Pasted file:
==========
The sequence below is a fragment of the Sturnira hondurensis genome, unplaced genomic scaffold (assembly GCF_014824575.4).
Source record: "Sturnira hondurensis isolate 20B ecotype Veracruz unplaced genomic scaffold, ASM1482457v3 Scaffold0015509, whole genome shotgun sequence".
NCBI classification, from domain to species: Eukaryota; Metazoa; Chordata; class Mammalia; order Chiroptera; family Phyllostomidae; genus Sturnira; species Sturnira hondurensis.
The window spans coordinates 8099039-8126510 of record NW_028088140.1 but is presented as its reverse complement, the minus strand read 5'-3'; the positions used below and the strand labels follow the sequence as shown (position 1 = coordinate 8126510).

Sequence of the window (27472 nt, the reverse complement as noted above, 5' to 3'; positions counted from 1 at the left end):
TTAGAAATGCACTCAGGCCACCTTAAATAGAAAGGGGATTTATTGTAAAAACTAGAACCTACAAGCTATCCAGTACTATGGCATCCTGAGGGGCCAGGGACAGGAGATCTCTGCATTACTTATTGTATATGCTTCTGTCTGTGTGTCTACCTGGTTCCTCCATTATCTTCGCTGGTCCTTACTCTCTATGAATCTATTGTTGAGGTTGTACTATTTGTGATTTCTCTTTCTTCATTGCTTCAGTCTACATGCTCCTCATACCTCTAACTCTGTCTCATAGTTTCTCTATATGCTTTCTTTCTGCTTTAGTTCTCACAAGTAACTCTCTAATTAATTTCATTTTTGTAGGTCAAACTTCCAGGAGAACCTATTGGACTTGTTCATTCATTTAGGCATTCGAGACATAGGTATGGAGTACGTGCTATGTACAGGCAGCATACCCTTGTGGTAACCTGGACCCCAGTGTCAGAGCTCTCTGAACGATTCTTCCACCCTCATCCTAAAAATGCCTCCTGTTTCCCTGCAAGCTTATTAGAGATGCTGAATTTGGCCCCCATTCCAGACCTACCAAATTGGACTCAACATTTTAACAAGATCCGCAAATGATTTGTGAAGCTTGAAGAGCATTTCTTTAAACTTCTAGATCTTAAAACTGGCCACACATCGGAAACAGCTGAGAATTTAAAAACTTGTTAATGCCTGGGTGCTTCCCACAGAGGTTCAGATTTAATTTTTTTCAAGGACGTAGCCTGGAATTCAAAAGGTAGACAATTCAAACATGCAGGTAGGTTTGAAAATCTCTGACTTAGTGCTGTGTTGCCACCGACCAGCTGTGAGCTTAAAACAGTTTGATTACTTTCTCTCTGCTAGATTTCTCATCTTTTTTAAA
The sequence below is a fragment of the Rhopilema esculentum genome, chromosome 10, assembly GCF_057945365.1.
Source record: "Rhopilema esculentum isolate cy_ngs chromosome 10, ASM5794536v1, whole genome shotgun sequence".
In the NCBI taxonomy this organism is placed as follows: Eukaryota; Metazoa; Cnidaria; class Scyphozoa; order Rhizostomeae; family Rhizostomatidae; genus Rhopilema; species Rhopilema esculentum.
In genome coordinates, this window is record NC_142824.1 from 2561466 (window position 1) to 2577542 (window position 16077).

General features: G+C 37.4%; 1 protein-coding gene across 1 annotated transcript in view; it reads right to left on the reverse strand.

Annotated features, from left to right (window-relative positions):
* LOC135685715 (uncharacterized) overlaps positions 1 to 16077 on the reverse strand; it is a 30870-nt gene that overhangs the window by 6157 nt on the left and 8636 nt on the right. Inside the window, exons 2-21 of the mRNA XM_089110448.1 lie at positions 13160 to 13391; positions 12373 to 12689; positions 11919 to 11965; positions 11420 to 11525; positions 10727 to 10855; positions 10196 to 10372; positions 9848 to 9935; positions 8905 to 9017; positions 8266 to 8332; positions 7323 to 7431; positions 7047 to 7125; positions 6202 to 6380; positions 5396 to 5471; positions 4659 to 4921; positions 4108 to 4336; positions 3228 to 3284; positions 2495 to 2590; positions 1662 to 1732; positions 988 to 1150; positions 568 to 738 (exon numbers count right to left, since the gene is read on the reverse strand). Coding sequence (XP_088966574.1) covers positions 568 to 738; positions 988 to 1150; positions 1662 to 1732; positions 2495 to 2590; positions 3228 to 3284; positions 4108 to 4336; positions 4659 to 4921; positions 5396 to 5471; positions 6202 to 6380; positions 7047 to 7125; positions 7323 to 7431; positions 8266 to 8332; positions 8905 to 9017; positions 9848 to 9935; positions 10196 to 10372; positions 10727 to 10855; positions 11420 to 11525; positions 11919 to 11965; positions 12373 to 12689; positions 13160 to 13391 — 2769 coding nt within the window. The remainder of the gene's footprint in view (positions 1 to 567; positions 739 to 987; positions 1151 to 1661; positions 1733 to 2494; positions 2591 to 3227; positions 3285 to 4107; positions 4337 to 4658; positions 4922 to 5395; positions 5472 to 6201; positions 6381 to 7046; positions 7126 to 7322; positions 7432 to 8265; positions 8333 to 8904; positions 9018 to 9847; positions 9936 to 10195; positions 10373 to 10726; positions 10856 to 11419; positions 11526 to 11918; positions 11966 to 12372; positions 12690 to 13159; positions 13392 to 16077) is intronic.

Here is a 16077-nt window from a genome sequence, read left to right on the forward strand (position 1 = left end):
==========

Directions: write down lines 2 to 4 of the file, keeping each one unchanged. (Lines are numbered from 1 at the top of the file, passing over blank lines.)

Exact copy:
Source record: "Sturnira hondurensis isolate 20B ecotype Veracruz unplaced genomic scaffold, ASM1482457v3 Scaffold0015509, whole genome shotgun sequence".
NCBI classification, from domain to species: Eukaryota; Metazoa; Chordata; class Mammalia; order Chiroptera; family Phyllostomidae; genus Sturnira; species Sturnira hondurensis.
The window spans coordinates 8099039-8126510 of record NW_028088140.1 but is presented as its reverse complement, the minus strand read 5'-3'; the positions used below and the strand labels follow the sequence as shown (position 1 = coordinate 8126510).